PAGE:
Loading and Editing Programs in Prolog
For loading programs in Prolog, the standard predicates are notations of bracket loader '[ …]', 'consult', 'reconsult'. For example,
The above goal opens the lists.pro file. It also helps to load the clause in lists.pro file into memory.
The Prolog program is deficient in two main ways. While loading the code, if there will be any syntax error, it shows that source code has a syntax error. While testing the program, if the programmer discovers any error, it shows that the program has a logical error. In Prolog, the program of the current version is usually considered the prototype for the correct version in the future. To edit the current version, retest, and reload it, this prototype gives us a common practice. The proper working of the rapid prototyping approach shows that the programmer has given a lot of time and effort to analyze the problem. The failure of the rapid prototyping approach shows that now we need to take up a pencil and paper, and we should rethink the requirements and start over.
In Prolog, we could call our editor using the following code and then upon returning from the editor.
To reload the program clause into the memory, one could use the following goal:
This will automatically replace the old definitions. Old clauses and new clauses have to remain in memory together if the user had used 'consult' rather than 'reconsult'. It actually depends upon the system of Prolog.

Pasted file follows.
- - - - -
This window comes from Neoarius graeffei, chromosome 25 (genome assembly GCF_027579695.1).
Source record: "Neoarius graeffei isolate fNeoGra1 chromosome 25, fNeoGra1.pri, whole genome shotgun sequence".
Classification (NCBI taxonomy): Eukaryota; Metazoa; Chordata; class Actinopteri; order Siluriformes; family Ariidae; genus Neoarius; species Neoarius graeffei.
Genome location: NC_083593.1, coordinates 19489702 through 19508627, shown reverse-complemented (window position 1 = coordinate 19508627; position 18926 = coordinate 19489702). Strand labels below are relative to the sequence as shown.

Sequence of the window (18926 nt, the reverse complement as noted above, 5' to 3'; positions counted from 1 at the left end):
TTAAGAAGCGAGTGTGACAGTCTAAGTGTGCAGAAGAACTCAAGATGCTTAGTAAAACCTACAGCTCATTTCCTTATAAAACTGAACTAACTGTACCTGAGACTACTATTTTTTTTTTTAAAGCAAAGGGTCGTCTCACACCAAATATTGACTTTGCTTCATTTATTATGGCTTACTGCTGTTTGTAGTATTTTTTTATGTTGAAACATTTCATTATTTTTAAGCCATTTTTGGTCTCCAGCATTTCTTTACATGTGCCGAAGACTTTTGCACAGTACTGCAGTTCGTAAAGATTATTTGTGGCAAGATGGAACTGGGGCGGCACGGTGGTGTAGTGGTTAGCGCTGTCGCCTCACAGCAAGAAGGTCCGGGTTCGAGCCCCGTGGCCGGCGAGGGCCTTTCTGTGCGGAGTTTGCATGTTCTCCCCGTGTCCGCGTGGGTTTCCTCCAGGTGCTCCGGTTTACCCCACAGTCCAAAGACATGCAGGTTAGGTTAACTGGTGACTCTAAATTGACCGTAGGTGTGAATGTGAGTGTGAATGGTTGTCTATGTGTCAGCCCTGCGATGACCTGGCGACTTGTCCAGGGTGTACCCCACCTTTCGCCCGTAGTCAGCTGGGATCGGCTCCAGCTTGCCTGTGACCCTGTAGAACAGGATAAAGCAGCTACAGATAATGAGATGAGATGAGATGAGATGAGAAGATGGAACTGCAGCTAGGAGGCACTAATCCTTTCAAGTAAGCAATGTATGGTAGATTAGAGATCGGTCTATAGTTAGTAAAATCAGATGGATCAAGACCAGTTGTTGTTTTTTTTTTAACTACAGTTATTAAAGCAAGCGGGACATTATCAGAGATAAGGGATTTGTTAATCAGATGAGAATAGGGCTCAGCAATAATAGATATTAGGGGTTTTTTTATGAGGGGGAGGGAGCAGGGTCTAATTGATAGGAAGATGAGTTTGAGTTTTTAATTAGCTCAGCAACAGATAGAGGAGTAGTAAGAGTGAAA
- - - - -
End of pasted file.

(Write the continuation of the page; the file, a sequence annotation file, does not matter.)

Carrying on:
We will use 'reconsult', if more than one file has been loaded into the memory, and we need only one file to be reloaded. If the predicates are defined by the reload files and that predicates are not defined in the remaining file, the clauses that were originally loaded from the other files will not be disturbed by the reload.
The following example shows the bracket notation and it is very handy.
The above will load all three files into the memory of Prolog.
To edit the programs, many systems of Prolog depend upon the programmer that contains a favorite text editor. The following program in Prolog calls TextEdit on Mac.
Its source will be loaded to use this editor. Here, we will assume that it is local to the session of Prolog.
and then we will use the 'edit' goal. Now we will assume that file to edit is local to the session of Prolog.
Using the file loader, this TextEdit starts up. Edit the program, and using the same filename, save the program.
In the session of Prolog, we can reconsult the new version after editing and saving the programs in Prolog.
The user interactively supplies to load clauses using the goals.
The user then interactively type in the clause at the end of clauses using 'stop'. To end the input, we can use ^Z.